Companies are relatively satisfied with the industry’s existing measurement programmes such as Cargo iQ, although there are concerns about how some measures are implemented on the ground
Air freight companies are relatively satisfied with the industry’s existing quality measurement standards and programmes such as Cargo iQ, although some operators have concerns about how certain measures are implemented on the ground.
In a panel discussion on Quality and Compliance during the second day of the Air Cargo Handling & Logistics conference in Athens this week, Kai Domscheit, CEO at CHI Deutschland Cargo Handling said there appeared to be different definitions or understandings, for example, of the physical handover point for the industry’s Latest Acceptance Time (LAT) measure, providing an excuse for companies to manipulate the extent to which they were achieving certain key KPIs. For example, airlines or cargo handlers that claim to be meeting a KPI to deal with arriving trucks within 15 minutes were sometimes achieving this by telling truck drivers to circle round and come back later – with truck drivers left waiting up to 18 hours before being served, Domscheit claimed.
Lothar Moehle, executive director for Cargo iQ, said that Cargo iQ had a clear definition of the physical handover point for LAT, the moment when the cargo physically enters the cargo handler’s facility – although that point could be redefined if the forwarder and airline or handler mutually agreed.
One delegate that reported similar experiences questioned whether the standards were set by people who didn’t fully appreciate the realities on the ground, although Moehle disputed this, arguing that he had a long industry background and the organisation’s members and their subject matter experts together defined the standards and their implementation.
Moehle said it was not a problem with the standard, but it may be the way they are implemented by some players.
Henrik Ambak, SVP of cargo operations at Emirates and chair of Cargo iQ’s board, urged Domscheit to join Cargo iQ and contribute to its work. Domscheit said he was already involved with a hub performance initiative at Frankfurt in order to help improve practices and efficiencies.
Kendy Choi, senior manager for cargo business development at Cainiao Network – which controls a cargo handling facility at Belgium’s Liège Airport (LGG) – said the company’s cargo handling facility at LGG included a guard house with a gate system and truck-booking system. If there is a delay in the loading of a truck, “we know that the truck was there. We have that timestamp and we have to handle the driver in 15 minutes.” The company also had a target to deal with and get all trucks off the premises within 90 minutes.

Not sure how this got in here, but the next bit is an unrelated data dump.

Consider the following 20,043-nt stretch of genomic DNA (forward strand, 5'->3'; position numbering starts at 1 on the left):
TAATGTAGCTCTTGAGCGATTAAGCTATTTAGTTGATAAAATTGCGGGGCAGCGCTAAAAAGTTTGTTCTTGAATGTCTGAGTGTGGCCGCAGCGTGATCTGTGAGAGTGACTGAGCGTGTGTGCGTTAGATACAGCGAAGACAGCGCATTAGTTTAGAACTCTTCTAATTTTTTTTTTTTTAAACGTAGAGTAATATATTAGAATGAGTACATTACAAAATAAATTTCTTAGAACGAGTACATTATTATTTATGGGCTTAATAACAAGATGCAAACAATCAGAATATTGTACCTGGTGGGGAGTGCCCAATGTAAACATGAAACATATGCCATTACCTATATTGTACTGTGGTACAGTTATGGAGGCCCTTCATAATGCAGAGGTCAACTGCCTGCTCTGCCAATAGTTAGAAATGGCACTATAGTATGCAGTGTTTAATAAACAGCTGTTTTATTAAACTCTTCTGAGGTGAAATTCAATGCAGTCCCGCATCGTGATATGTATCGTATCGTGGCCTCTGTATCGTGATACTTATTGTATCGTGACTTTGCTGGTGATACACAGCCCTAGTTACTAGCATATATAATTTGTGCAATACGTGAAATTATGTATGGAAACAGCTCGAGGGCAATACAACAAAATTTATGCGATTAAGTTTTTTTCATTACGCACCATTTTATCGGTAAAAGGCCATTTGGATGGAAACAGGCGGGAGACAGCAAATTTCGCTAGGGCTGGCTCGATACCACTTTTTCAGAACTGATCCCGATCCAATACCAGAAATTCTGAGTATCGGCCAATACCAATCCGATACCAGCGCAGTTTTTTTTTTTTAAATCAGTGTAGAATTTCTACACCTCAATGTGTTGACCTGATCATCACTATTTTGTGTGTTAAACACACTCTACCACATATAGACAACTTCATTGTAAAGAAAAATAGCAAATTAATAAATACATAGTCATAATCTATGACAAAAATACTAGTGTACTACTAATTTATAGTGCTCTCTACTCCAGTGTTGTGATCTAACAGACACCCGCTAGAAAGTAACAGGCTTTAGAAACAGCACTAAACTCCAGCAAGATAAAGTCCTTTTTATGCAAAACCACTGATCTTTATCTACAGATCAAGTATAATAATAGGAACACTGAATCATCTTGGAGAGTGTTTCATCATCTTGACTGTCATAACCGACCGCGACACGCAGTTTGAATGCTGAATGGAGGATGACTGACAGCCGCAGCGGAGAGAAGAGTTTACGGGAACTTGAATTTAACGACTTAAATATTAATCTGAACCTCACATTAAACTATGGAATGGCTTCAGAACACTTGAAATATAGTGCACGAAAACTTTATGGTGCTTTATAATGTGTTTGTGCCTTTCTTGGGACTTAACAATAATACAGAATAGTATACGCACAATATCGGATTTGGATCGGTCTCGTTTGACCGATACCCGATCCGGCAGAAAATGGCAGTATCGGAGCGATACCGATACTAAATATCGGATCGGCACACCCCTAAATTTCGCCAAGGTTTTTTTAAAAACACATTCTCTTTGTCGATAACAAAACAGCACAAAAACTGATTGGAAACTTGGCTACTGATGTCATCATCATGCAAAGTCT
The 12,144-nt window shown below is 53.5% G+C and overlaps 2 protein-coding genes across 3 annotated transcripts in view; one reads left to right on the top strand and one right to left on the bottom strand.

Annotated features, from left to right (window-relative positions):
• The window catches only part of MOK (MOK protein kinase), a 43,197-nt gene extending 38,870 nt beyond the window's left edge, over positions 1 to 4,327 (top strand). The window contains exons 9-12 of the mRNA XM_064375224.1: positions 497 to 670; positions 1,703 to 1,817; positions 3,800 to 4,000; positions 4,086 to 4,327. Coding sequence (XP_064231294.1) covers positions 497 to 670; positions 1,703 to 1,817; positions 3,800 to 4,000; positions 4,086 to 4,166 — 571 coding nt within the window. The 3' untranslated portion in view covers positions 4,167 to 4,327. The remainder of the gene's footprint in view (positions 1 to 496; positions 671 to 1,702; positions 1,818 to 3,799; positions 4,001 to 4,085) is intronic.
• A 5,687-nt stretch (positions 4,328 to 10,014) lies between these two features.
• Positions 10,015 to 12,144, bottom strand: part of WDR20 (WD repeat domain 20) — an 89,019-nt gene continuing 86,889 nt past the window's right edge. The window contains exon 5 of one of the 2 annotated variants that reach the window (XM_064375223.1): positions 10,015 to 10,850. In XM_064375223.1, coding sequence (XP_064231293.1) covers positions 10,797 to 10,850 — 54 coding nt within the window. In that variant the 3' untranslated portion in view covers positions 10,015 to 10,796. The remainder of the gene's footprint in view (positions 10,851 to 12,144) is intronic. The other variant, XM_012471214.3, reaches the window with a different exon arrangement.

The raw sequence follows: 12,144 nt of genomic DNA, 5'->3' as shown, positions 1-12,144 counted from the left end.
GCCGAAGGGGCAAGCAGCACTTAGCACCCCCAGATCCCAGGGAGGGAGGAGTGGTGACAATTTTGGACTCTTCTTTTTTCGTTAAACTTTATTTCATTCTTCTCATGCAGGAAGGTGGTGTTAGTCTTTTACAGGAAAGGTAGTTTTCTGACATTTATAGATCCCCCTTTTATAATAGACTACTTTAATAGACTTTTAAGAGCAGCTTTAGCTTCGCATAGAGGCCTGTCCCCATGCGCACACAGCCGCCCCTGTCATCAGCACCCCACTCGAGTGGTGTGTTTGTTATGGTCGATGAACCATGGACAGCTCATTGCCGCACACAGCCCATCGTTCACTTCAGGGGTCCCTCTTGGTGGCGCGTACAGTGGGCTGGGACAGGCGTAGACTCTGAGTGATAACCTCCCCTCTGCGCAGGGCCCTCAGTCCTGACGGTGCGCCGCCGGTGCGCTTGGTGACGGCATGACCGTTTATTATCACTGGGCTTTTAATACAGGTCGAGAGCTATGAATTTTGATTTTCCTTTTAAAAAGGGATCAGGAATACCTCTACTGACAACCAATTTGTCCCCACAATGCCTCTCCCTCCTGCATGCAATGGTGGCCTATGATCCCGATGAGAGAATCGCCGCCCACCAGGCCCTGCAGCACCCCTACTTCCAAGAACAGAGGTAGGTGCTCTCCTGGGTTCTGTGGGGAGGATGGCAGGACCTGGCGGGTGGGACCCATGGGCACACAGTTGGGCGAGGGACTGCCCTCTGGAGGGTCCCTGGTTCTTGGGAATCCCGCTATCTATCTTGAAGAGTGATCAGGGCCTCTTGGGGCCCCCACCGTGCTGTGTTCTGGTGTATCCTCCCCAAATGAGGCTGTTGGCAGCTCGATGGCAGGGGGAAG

She believed the Cargo iQ concept was good but questioned whether it was measuring old milestones, noting: “We have technology measuring real-time data.”
But Moehle insisted that Cargo iQ and its milestones had been designed to work in a digital, modern technology environment.
Domscheit said if everyone operated their cargo handling facility like Cainiao – which had invested significantly in technology, to make their facility work efficiently – there would be far fewer problems.
Brendan Sullivan, global head of cargo at IATA, noted that “with the technology that is becoming available, there is less and less time to hide”. He believed other checkpoints could be added now that new technology was available to facilitate that.
Multiple airline audits
The panel discussed whether it was really necessary for a ground handling agent to have dozens or even hundreds of different airline audits each year – and if various companies are certified to a certain recognised level, does every single airline need to drop by and audit them as well? Several panellists agreed that if the cargo handler met certain clearly defined industry standards, it should not be necessary to check every element already covered by that audit.
One panellist said, however, that some of these audits focused very much on paper evidence, often failing to fully take account of whether these targets were being met on the ground. It was suggested that this was one reason why certain carriers felt the need to continue to do their own independent audits.
Quality measurement rating
Asked to rate how well the industry’s quality measurement standards were performing, most panellists were relatively positive.
Sullivan rated the programmes “very highly, at 8 or 9 out of 10”, although he wanted feedback to be fed into the programmes “to get that 8 or 9 into a 10”.
James Wyatt, general manager of air cargo consultancy aeroconcept, said he would give programmes “an 8 in terms of the standards that are out there”, for example, the Cargo Handling Manual. “I think the challenge is the adoption and the execution,” he added.
Domscheit said: “I would say from the airline perspective it is somewhere between 7 and 10,” noting that he believed the standards were created with good intentions – but what happens inside the laws needs to be fine-tuned and the definitions need some work on.
Moehle rated the Cargo iQ system as “8 to 8.5. Why not 10? Because there is always room for improvement. And if I rated it at 10, I would be out of a job!”